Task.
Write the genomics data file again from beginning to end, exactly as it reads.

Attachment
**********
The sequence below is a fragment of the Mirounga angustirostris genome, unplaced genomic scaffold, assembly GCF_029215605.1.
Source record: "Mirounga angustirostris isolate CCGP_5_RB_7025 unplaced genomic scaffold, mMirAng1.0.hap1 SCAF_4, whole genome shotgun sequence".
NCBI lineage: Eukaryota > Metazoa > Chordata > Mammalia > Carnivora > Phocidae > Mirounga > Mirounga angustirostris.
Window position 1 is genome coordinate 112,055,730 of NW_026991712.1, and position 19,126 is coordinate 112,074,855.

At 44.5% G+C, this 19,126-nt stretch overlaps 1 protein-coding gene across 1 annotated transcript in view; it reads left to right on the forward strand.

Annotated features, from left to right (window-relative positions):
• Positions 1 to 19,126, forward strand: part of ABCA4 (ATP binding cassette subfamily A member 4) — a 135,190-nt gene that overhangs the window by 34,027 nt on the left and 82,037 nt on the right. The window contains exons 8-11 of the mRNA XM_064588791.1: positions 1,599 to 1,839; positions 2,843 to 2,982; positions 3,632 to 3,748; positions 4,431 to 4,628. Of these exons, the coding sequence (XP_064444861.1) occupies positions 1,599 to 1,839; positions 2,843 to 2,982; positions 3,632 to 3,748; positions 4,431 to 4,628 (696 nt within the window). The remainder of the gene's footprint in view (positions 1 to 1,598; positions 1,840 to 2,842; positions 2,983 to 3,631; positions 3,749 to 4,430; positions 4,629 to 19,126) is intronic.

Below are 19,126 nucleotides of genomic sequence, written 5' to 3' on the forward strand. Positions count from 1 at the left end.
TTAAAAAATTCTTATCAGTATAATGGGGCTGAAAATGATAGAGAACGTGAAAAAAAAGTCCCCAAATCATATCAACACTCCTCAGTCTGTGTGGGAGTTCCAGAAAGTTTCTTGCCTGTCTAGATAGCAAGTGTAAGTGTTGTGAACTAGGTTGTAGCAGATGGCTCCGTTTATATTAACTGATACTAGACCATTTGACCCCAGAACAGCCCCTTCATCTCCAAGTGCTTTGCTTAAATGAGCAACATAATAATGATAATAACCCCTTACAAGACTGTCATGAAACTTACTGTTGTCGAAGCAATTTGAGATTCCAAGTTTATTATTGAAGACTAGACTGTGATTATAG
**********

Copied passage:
The sequence below is a fragment of the Mirounga angustirostris genome, unplaced genomic scaffold, assembly GCF_029215605.1.
Source record: "Mirounga angustirostris isolate CCGP_5_RB_7025 unplaced genomic scaffold, mMirAng1.0.hap1 SCAF_4, whole genome shotgun sequence".
NCBI lineage: Eukaryota > Metazoa > Chordata > Mammalia > Carnivora > Phocidae > Mirounga > Mirounga angustirostris.
Window position 1 is genome coordinate 112,055,730 of NW_026991712.1, and position 19,126 is coordinate 112,074,855.

At 44.5% G+C, this 19,126-nt stretch overlaps 1 protein-coding gene across 1 annotated transcript in view; it reads left to right on the forward strand.

Annotated features, from left to right (window-relative positions):
• Positions 1 to 19,126, forward strand: part of ABCA4 (ATP binding cassette subfamily A member 4) — a 135,190-nt gene that overhangs the window by 34,027 nt on the left and 82,037 nt on the right. The window contains exons 8-11 of the mRNA XM_064588791.1: positions 1,599 to 1,839; positions 2,843 to 2,982; positions 3,632 to 3,748; positions 4,431 to 4,628. Of these exons, the coding sequence (XP_064444861.1) occupies positions 1,599 to 1,839; positions 2,843 to 2,982; positions 3,632 to 3,748; positions 4,431 to 4,628 (696 nt within the window). The remainder of the gene's footprint in view (positions 1 to 1,598; positions 1,840 to 2,842; positions 2,983 to 3,631; positions 3,749 to 4,430; positions 4,629 to 19,126) is intronic.

Below are 19,126 nucleotides of genomic sequence, written 5' to 3' on the forward strand. Positions count from 1 at the left end.
TTAAAAAATTCTTATCAGTATAATGGGGCTGAAAATGATAGAGAACGTGAAAAAAAAGTCCCCAAATCATATCAACACTCCTCAGTCTGTGTGGGAGTTCCAGAAAGTTTCTTGCCTGTCTAGATAGCAAGTGTAAGTGTTGTGAACTAGGTTGTAGCAGATGGCTCCGTTTATATTAACTGATACTAGACCATTTGACCCCAGAACAGCCCCTTCATCTCCAAGTGCTTTGCTTAAATGAGCAACATAATAATGATAATAACCCCTTACAAGACTGTCATGAAACTTACTGTTGTCGAAGCAATTTGAGATTCCAAGTTTATTATTGAAGACTAGACTGTGATTATAG